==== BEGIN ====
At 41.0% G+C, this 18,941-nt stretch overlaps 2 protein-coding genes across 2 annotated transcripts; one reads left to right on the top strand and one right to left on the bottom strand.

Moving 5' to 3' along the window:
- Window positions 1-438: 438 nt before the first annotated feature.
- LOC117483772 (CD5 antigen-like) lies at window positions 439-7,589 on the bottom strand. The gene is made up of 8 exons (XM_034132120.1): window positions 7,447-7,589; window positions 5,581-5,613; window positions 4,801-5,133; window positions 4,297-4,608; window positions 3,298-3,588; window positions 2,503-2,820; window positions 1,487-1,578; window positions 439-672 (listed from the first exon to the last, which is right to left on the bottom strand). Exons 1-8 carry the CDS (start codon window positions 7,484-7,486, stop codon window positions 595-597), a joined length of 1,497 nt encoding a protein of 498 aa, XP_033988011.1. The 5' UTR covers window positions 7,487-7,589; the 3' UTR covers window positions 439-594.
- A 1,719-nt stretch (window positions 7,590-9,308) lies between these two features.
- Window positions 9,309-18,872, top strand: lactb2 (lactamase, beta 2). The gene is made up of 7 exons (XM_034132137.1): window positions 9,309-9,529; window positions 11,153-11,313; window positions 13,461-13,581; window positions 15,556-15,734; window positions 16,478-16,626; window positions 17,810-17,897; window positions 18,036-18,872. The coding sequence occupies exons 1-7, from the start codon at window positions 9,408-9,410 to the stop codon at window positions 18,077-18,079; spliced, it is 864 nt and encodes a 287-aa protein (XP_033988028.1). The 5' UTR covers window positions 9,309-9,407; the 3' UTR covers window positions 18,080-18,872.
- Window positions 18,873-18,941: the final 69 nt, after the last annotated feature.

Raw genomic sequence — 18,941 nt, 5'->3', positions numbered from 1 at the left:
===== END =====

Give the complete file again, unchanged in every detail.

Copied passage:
At 41.0% G+C, this 18,941-nt stretch overlaps 2 protein-coding genes across 2 annotated transcripts; one reads left to right on the top strand and one right to left on the bottom strand.

Moving 5' to 3' along the window:
- Window positions 1-438: 438 nt before the first annotated feature.
- LOC117483772 (CD5 antigen-like) lies at window positions 439-7,589 on the bottom strand. The gene is made up of 8 exons (XM_034132120.1): window positions 7,447-7,589; window positions 5,581-5,613; window positions 4,801-5,133; window positions 4,297-4,608; window positions 3,298-3,588; window positions 2,503-2,820; window positions 1,487-1,578; window positions 439-672 (listed from the first exon to the last, which is right to left on the bottom strand). Exons 1-8 carry the CDS (start codon window positions 7,484-7,486, stop codon window positions 595-597), a joined length of 1,497 nt encoding a protein of 498 aa, XP_033988011.1. The 5' UTR covers window positions 7,487-7,589; the 3' UTR covers window positions 439-594.
- A 1,719-nt stretch (window positions 7,590-9,308) lies between these two features.
- Window positions 9,309-18,872, top strand: lactb2 (lactamase, beta 2). The gene is made up of 7 exons (XM_034132137.1): window positions 9,309-9,529; window positions 11,153-11,313; window positions 13,461-13,581; window positions 15,556-15,734; window positions 16,478-16,626; window positions 17,810-17,897; window positions 18,036-18,872. The coding sequence occupies exons 1-7, from the start codon at window positions 9,408-9,410 to the stop codon at window positions 18,077-18,079; spliced, it is 864 nt and encodes a 287-aa protein (XP_033988028.1). The 5' UTR covers window positions 9,309-9,407; the 3' UTR covers window positions 18,080-18,872.
- Window positions 18,873-18,941: the final 69 nt, after the last annotated feature.

Raw genomic sequence — 18,941 nt, 5'->3', positions numbered from 1 at the left: